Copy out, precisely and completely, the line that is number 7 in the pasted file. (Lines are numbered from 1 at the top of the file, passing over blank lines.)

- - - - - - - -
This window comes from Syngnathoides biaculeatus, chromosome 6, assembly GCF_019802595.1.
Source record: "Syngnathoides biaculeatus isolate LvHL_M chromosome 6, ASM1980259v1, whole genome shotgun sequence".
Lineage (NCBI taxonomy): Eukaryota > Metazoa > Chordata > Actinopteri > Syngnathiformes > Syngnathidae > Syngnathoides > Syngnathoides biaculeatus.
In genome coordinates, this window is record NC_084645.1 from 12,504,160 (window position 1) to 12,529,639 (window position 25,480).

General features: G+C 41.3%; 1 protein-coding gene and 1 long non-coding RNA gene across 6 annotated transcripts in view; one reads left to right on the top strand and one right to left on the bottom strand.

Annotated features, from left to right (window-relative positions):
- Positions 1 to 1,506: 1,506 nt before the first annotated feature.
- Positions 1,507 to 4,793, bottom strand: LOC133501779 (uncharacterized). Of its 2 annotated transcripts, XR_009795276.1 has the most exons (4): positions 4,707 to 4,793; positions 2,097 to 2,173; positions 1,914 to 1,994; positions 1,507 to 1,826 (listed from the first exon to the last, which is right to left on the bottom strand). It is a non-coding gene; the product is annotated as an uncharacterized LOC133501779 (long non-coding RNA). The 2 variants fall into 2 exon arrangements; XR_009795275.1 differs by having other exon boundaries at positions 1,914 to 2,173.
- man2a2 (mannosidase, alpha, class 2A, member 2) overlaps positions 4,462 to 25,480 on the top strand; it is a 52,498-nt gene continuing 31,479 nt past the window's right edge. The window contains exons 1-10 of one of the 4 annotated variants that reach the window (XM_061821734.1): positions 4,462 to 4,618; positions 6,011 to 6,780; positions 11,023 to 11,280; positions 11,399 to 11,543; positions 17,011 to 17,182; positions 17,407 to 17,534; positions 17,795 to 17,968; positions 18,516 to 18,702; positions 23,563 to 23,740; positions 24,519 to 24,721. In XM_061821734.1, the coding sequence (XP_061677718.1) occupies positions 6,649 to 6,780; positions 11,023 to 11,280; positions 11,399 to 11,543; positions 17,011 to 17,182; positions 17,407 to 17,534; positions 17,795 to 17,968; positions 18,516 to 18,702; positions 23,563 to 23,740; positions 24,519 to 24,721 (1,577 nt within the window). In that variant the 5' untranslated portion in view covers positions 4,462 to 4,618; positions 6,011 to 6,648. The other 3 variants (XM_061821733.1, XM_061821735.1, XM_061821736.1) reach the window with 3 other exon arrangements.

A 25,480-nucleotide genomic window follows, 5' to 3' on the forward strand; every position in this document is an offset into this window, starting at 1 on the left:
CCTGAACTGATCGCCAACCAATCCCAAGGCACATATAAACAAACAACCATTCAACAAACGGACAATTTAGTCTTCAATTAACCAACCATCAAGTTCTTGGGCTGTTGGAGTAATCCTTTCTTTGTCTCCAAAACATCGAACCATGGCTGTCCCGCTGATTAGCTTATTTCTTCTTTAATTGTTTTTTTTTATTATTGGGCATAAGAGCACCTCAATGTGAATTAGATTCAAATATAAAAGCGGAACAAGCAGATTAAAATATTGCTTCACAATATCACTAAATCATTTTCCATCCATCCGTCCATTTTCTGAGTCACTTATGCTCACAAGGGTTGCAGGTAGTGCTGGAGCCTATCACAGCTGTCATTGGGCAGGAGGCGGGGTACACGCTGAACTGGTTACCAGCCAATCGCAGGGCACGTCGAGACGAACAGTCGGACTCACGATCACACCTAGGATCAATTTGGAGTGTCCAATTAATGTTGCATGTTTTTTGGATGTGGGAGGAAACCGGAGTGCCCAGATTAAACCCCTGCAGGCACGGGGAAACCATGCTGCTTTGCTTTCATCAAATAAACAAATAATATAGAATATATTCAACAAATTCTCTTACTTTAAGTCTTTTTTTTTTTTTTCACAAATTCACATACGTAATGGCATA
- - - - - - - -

- Positions 1 to 1,506: 1,506 nt before the first annotated feature.